By Rama Lakshmi
Sunday, January 24, 2010
NEW DELHI -- For many Indians, the most powerful and urgent reason to battle global warming arose from a report warning that the Himalayan glaciers could melt away by 2035.
But that prediction was an error, the U.N. Intergovernmental Panel on Climate Change, which authored the report, said Wednesday.
Speaking publicly on the issue for the first time Saturday, Rajendra K. Pachauri, chairman of the Nobel Prize-winning panel, said the mistake occurred because rigorous procedures for scientific review were not followed. He promised a more robust research system in the future.
But he said the blunder should not detract from a sense of urgency over the need for action on a crisis that threatens the entire planet. "I hope that people around the world are not going to be distracted by this error. Climate change is not only limited to what will happen to the Himalayan glaciers," he said
Admission of the mistake comes weeks after the release of e-mails apparently stolen from the panel's scientists ahead of the global climate summit in Copenhagen in December. The e-mails hinted at a deliberate suppression of data from researchers with opposing views. Critics say the flawed report is further proof that climate change concerns are overblown
Facing a bevy of hostile questions, Pachauri conceded that the mistake might embolden groups that do not believe in global warming. But he dismissed them as advocates of vested interests that benefit from the use of heat-trapping fossil fuels.
"There will always be a body of people who will deny it till they are blue in the face," Pachauri said. "These people are only concerned about continuing with their wasteful and terribly profligate lifestyles."
The mistake was brought to light last week by a Canadian professor of geography and glaciers, Graham Cogley, who pointed out the lack of scientific data backing the glacier melt claim.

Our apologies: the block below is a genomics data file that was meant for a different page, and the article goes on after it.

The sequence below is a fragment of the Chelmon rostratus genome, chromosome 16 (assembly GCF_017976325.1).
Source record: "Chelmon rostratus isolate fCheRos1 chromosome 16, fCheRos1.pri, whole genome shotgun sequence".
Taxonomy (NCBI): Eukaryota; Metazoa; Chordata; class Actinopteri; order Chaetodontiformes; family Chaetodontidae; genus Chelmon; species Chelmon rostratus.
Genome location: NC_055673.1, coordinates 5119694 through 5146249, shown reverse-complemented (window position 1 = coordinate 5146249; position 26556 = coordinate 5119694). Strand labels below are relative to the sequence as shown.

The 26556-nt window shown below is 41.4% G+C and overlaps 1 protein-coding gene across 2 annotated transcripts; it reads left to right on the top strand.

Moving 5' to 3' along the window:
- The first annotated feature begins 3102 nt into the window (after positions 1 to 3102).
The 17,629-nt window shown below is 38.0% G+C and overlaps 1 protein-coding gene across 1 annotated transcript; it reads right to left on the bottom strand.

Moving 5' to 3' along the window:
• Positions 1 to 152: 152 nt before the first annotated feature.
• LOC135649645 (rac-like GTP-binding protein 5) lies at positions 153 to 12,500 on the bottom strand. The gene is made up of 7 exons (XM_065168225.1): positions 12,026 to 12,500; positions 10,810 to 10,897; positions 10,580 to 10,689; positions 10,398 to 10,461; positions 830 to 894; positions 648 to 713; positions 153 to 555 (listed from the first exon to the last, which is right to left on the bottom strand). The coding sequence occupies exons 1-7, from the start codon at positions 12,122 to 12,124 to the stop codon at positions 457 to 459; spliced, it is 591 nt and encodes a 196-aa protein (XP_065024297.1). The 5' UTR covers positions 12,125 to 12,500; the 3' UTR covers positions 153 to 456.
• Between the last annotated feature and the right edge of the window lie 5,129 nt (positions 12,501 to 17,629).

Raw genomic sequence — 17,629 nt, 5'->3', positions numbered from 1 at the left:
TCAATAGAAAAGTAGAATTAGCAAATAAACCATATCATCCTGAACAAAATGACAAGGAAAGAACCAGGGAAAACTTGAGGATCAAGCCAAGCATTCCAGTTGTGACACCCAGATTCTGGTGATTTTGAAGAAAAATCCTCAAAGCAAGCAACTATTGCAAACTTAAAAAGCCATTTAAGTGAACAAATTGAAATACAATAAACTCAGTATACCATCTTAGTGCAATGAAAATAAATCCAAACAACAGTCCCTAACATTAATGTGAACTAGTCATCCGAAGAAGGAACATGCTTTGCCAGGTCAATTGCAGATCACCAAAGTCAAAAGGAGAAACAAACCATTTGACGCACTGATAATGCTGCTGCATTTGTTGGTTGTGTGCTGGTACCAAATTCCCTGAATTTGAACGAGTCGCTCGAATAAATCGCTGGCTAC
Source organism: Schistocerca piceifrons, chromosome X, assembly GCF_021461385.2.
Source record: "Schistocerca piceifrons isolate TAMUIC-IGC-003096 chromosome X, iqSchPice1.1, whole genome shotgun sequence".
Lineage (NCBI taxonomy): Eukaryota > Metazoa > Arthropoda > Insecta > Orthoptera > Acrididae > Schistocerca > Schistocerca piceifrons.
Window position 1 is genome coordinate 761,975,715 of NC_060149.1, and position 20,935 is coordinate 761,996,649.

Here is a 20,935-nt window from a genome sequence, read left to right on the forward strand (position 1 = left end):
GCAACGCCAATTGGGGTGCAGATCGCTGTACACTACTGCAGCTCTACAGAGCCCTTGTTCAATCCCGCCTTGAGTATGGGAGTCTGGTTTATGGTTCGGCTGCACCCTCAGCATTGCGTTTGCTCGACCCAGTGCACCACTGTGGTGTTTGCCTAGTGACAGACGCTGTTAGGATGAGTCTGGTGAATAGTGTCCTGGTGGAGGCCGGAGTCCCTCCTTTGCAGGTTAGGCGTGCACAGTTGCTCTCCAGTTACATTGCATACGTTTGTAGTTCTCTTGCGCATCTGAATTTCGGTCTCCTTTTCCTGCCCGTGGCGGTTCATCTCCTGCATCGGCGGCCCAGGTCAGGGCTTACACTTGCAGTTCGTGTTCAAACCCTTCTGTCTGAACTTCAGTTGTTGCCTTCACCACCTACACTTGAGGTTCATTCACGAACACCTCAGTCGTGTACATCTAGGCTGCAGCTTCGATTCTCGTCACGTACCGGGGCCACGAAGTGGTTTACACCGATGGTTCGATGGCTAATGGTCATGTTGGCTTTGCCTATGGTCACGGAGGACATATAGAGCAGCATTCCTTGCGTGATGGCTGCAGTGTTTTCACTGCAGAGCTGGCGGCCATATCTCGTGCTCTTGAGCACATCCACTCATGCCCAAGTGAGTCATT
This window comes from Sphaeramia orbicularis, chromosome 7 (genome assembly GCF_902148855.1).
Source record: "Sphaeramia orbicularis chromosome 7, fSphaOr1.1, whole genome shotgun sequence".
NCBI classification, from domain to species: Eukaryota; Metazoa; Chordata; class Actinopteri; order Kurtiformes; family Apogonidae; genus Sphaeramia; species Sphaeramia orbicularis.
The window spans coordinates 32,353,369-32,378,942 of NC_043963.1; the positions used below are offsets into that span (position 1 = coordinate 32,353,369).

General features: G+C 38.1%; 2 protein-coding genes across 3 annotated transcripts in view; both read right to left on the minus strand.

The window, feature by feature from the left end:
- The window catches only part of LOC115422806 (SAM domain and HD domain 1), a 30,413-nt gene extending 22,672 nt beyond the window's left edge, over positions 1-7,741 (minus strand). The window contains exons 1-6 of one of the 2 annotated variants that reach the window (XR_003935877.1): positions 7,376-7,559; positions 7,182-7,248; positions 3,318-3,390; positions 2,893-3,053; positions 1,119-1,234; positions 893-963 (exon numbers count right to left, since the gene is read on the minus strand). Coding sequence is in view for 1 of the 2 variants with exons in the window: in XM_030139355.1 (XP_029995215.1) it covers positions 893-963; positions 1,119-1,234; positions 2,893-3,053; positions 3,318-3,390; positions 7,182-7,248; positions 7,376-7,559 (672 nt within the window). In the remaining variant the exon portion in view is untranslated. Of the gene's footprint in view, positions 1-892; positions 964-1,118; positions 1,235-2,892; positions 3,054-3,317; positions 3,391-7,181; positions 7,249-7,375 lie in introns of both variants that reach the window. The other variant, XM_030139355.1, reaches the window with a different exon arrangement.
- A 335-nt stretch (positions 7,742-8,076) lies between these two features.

With its rapid industrialization and population of more than 1 billion, India is the world's fifth-largest emitter of greenhouse gases. The country has long, populous coastlines, and it is in a region that is among the most vulnerable to the impact of climate change, battling lower farm production, droughts and floods.
India's environment minister, Jairam Ramesh, told reporters in the western city of Ahmedabad on Wednesday that the panel's claims were "alarmist." But he said that "the conditions of the glaciers are very vulnerable and most of them are melting," according to the Indian Express newspaper.
Ramesh released an Indian study in November asserting that not all glaciers were melting and that some were even advancing. He is setting up an institute to help build India's capacity to study the subject.
Pachauri said Saturday that there is insufficient research on the Himalayan glaciers, and that the climate panel's Nobel Prize funds will be used to create a cadre of scientists in developing nations to study local climate impact.
Many Indians have expressed shock at the developments.
"In my work, we do not second-guess assessments made by
a panel of 2,500 scientists," said Lavanya Rajamani, a lawyer
who works on climate change treaties with the Center for Policy
Research in New Delhi. "This has somewhat damaged the cause
in popular imagination, but I hope this does not make people question
the credibility of the entire science of climate change."